Tiny Magnetic Pets: Return of the Tiny Magnetic Pets

If ‘80s-styled synth-pop featuring serenading female vocals is your thing, then you may find Tiny Magnetic Pets worth checking out. The group, which took its name from the collectable Japanese toys, pairs singer and synth player Paula Gilmer with Seán Quinn, late of Electric Penguins. For its debut album, the group opted to work within the limitations of ‘70s studio technology; eschewing computers altogether and recording the music live, Gilmer and Quinn used Moog, Roland and Korg synthesizers, Mellotron, organ, bass, guitars, and drum machines to create the songs' instrumental sounds. What's behind the urge to travel back two decades? A longing for a simpler time at least partially explains it—“emotional time travel,” as it's described here, with “Girl in a White Dress” in particular evidencing the desire for a more carefree time.

Bowie (circa Low) Gary Numan, and Kraftwerk are name-checked as reference points but Tiny Magnetic Pets' poppy, radio-friendly sound has more in common with a band such as Lali Puna (the vocal approach in “Spaced,” for example, is vintage Lali Puna). The group also sounds much like Siouxsie & the Banshees during the verses in “Control Me” and Goldfrapp during its choruses. Interestingly, the opening melody in “Cosmodrome” borrows from “Over the Rainbow.” Regardless, it's not hard to imagine the frothy synth-pop of “Girl in a White Dress” spilling out of car radios across the land, and the swooning melody in the chorus of “I Wasn't Here” suggests strong single potential too. In addition, “Spinning” drapes confessional lyrics about turmoil and confusion and breathy vocals over a humming chorus and pulsating cloud of keyboard patterns, and Gilmer's voice is especially pretty during the dreamy ballad “A Faraway Sea.” Throughout the dozen songs, analog synthesizers jubilantly squeal and sing amidst the rickety thrust of ‘70s drum machines (James Byrne's acoustic drumming gives three songs some welcome heft) and Gilmer's humanizing voice. It's not a perfect album—silly lyrics prove the undoing of the otherwise decent “Boom Boom Boom”—but more often than not Return of The Tiny Magnetic Pets provides a pleasurable forty-three-minute listen.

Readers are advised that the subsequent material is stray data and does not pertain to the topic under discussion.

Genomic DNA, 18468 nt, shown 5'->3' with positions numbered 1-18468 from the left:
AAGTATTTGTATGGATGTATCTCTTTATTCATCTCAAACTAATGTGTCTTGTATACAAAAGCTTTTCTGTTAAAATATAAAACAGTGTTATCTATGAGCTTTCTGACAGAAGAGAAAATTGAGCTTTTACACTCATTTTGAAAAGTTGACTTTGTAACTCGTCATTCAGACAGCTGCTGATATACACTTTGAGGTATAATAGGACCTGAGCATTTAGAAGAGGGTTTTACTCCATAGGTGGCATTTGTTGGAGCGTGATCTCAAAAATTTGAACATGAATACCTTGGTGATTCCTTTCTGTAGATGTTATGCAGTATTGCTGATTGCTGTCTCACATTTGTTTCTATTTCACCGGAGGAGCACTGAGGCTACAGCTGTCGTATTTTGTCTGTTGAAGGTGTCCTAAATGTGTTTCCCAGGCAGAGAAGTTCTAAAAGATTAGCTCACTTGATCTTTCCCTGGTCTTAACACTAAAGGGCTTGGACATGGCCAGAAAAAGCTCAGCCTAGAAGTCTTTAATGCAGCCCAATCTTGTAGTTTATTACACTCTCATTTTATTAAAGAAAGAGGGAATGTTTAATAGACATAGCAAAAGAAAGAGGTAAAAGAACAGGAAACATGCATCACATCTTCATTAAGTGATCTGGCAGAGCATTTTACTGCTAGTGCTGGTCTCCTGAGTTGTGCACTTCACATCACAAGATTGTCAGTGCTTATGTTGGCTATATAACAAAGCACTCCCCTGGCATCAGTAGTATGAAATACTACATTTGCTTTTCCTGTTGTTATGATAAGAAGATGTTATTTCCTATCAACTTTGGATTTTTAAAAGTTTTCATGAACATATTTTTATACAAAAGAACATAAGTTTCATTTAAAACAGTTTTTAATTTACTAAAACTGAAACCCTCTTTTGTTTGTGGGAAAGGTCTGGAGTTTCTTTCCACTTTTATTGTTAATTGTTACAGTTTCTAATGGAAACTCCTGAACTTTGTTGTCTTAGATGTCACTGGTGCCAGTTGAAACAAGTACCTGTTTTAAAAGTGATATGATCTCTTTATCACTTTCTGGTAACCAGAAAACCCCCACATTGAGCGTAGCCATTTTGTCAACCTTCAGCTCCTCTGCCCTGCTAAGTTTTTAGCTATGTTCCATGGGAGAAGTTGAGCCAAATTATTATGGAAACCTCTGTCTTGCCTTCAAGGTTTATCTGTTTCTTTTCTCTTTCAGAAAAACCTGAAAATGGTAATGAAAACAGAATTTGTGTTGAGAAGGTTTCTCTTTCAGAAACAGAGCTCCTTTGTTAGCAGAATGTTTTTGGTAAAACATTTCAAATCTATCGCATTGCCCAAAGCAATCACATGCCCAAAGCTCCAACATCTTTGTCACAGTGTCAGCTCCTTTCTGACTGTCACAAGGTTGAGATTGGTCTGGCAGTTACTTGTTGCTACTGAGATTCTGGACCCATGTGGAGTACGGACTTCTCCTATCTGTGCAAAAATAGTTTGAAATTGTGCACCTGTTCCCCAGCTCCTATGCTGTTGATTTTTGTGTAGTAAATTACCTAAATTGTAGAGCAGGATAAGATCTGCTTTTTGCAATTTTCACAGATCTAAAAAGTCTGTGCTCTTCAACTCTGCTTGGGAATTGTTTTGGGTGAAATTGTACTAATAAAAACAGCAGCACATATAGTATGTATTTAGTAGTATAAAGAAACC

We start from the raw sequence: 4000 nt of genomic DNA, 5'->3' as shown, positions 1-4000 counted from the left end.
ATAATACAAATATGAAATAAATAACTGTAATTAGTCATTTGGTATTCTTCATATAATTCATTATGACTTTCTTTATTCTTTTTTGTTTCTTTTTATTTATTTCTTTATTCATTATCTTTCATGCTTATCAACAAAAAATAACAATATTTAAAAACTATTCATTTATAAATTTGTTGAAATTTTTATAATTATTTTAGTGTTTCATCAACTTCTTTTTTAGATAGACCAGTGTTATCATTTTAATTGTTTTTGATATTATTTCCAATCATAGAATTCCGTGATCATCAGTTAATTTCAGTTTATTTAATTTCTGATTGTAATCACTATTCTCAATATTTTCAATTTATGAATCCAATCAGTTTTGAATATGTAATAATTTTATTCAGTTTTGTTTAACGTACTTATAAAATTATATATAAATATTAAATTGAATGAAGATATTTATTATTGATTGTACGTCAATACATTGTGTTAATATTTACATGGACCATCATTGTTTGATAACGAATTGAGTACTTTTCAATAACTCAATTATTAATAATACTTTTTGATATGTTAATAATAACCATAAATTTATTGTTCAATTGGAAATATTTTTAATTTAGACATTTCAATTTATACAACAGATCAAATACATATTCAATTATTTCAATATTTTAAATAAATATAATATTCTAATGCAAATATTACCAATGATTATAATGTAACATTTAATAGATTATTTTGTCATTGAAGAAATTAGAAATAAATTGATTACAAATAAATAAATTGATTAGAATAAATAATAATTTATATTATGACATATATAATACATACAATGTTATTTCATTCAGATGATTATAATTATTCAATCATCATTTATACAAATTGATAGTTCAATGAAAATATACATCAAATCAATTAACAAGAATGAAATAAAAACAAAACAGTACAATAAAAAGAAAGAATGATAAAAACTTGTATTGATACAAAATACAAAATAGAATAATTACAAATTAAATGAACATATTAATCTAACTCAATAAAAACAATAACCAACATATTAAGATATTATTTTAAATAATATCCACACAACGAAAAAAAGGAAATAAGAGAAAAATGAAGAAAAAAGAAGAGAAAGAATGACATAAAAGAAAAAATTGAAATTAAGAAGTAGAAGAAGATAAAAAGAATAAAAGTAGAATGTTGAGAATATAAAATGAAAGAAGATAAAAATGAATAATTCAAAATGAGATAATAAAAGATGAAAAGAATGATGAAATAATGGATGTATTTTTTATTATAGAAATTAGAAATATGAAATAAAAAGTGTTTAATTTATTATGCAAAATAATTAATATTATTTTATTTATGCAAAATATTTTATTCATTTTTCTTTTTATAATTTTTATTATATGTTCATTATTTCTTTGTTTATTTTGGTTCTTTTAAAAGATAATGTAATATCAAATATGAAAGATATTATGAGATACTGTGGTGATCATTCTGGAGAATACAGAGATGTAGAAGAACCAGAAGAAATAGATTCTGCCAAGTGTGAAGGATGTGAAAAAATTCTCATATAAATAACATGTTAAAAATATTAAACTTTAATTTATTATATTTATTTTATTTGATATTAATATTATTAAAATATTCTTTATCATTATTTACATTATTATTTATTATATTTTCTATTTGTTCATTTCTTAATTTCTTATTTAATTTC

July 2009